As a result of the government shutdown that began on Oct. 1, the confirmation process for Time Managing Editor Richard Stengel ’77, who was nominated by President Obama on Sept. 17 to become the next U.S. Department of State’s Under Secretary for Public Diplomacy and Public Affairs, has been put on hold.

If confirmed, Stengel will be the eighth under secretary since the position’s creation and the 24th journalist to be appointed to a post in the Obama administration, according to The Atlantic Wire.

Stengel declined to comment for this article due to the fact that he has not yet been confirmed by the Senate.

The under secretary’s objective is to advance U.S. policy goals by developing international communication and relationships, according to the State Department’s website.

Jim Kelly ’76, Stengel’s predecessor at Time and a close friend, said the nominee will rise to the challenge.

“This job is relatively new,” Kelly said. “What Rick brings to the party is that he’s highly articulate, and he’s very good at articulating an agenda and then going about executing it. And he’s very good about delegating authority. He’s not a one-man band.”

Prior to his tenure as managing editor at Time, Stengel worked as the head of the National Constitution Center, co-wrote Nelson Mandela’s memoirs “Long Walk to Freedom” and worked as a speechwriter for Bill Bradley ’65.

At Princeton, Stengel majored in English and played basketball. He later studied at Oxford as a Rhodes Scholar.

In particular, Stengel’s time co-writing the Mandela memoir “gives him [the] international perspective” necessary to fulfill his new duties as under secretary, Kelly said.

Former Time Editor-in-Chief John Huey, who recruited Stengel to become managing editor, said he believed that Stengel’s appointment would be good for the country.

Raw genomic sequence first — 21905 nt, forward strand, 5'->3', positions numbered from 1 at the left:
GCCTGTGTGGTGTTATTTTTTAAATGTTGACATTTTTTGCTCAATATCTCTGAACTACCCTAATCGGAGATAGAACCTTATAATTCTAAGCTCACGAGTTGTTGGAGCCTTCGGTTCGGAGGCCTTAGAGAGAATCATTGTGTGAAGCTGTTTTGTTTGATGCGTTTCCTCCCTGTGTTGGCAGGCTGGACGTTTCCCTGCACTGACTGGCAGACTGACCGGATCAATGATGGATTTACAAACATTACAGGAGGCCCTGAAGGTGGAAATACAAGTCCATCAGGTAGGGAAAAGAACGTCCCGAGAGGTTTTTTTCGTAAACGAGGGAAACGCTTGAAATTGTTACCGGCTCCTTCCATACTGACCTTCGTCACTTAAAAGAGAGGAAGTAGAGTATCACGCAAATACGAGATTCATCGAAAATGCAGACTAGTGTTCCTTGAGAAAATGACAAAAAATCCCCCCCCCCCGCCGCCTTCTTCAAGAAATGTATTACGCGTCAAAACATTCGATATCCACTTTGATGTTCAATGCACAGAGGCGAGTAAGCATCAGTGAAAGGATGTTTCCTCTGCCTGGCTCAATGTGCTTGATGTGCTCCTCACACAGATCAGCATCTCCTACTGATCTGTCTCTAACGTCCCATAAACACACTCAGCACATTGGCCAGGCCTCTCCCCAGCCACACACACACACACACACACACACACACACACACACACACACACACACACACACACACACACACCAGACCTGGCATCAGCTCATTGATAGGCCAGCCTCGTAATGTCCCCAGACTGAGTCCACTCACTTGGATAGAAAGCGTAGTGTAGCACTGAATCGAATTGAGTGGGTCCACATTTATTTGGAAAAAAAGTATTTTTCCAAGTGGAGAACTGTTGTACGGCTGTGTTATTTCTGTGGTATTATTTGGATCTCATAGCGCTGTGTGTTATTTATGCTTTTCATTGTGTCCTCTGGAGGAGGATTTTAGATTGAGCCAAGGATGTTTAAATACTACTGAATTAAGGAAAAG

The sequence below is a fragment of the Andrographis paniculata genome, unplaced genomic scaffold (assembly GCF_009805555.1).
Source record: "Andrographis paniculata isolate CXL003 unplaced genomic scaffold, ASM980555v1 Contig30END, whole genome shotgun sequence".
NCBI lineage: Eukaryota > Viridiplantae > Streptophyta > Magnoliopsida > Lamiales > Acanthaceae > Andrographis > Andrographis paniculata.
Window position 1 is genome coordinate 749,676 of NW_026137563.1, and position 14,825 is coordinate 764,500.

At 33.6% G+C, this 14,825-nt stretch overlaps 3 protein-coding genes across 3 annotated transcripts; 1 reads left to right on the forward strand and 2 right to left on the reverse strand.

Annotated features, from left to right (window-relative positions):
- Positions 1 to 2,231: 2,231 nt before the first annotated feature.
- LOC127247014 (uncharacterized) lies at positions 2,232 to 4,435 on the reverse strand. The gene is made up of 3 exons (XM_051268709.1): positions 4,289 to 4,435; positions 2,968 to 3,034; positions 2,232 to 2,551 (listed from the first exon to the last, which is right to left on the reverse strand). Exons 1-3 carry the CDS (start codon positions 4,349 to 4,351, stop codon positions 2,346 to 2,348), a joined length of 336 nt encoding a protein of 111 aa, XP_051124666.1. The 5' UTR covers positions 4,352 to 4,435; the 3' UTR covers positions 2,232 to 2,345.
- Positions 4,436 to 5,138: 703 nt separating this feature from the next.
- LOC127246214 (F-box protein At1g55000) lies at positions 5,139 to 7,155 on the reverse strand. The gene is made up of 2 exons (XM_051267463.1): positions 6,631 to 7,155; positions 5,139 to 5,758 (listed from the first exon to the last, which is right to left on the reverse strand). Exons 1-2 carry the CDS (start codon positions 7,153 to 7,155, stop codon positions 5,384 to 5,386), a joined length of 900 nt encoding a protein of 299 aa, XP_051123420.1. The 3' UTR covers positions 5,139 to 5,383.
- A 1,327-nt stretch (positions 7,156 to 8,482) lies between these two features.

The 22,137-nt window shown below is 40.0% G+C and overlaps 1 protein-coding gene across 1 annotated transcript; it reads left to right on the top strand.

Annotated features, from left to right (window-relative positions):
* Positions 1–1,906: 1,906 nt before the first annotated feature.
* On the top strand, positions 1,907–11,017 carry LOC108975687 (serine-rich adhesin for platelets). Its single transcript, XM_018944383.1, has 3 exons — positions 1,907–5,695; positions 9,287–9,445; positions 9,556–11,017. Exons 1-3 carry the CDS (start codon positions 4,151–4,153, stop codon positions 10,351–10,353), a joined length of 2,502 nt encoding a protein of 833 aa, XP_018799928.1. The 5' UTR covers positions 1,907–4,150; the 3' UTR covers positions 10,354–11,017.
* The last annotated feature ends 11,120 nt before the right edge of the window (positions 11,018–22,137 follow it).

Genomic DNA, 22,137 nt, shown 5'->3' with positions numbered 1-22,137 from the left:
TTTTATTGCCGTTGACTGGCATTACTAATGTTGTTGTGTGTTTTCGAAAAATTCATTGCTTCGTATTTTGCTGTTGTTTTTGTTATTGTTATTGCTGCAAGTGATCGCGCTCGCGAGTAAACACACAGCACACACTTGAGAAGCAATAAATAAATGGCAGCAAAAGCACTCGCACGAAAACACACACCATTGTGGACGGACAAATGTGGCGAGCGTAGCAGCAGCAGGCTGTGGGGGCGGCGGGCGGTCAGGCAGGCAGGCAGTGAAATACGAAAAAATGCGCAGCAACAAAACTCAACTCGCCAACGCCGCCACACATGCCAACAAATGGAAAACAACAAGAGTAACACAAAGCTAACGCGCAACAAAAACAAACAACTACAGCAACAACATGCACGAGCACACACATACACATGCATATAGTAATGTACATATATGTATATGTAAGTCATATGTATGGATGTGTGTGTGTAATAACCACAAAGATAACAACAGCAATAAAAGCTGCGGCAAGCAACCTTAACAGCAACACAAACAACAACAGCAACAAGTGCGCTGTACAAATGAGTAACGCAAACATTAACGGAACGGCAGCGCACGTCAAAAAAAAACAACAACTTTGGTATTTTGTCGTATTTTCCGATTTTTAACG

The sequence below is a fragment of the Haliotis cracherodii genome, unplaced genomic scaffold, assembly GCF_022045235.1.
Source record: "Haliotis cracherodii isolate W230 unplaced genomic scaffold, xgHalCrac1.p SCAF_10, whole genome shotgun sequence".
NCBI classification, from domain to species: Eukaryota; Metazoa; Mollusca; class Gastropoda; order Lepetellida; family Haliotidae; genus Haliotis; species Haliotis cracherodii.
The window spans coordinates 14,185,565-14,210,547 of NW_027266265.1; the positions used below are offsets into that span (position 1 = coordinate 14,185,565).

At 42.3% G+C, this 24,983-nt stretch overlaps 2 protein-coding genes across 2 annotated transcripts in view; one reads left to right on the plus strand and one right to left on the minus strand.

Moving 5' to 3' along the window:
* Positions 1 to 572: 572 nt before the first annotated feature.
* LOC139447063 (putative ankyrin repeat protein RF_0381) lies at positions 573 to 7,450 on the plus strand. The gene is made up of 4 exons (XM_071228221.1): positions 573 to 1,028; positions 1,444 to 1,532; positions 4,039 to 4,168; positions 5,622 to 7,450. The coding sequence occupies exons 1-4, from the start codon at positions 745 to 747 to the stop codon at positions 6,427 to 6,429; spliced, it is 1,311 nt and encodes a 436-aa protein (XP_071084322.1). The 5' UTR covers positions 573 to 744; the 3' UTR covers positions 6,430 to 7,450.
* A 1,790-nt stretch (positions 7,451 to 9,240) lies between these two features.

“He was one of the most transformative editors, in my opinion, that Time has ever had,” Huey said. “Rick is a very innovative and energetic and determined person ... I would describe him as a hands-on leader.”

Critics of the Obama administration have criticized the large number of journalists who have been appointed by the administration, according to The Washington Post.

“It’s limiting to say that he is the 24th journalist in the Obama administration,” Kelly said, explaining why he thought critics’ claims were misguided. “He’s so much more than just a journalist.”

He explained that Stengel’s journalistic experience and communication skills would be assets in his new role as under secretary.

“This job, I think it’s ideally suited to the kind of skills Rick has,” Kelly said. “He’s a first-rate communicator. And this job, more than most jobs in the administration, is about communicating something very specific. It’s about what America stands for.”

Nancy Gibbs, who will succeed Stengel as managing editor of Time, said she was traveling and not available for comment.

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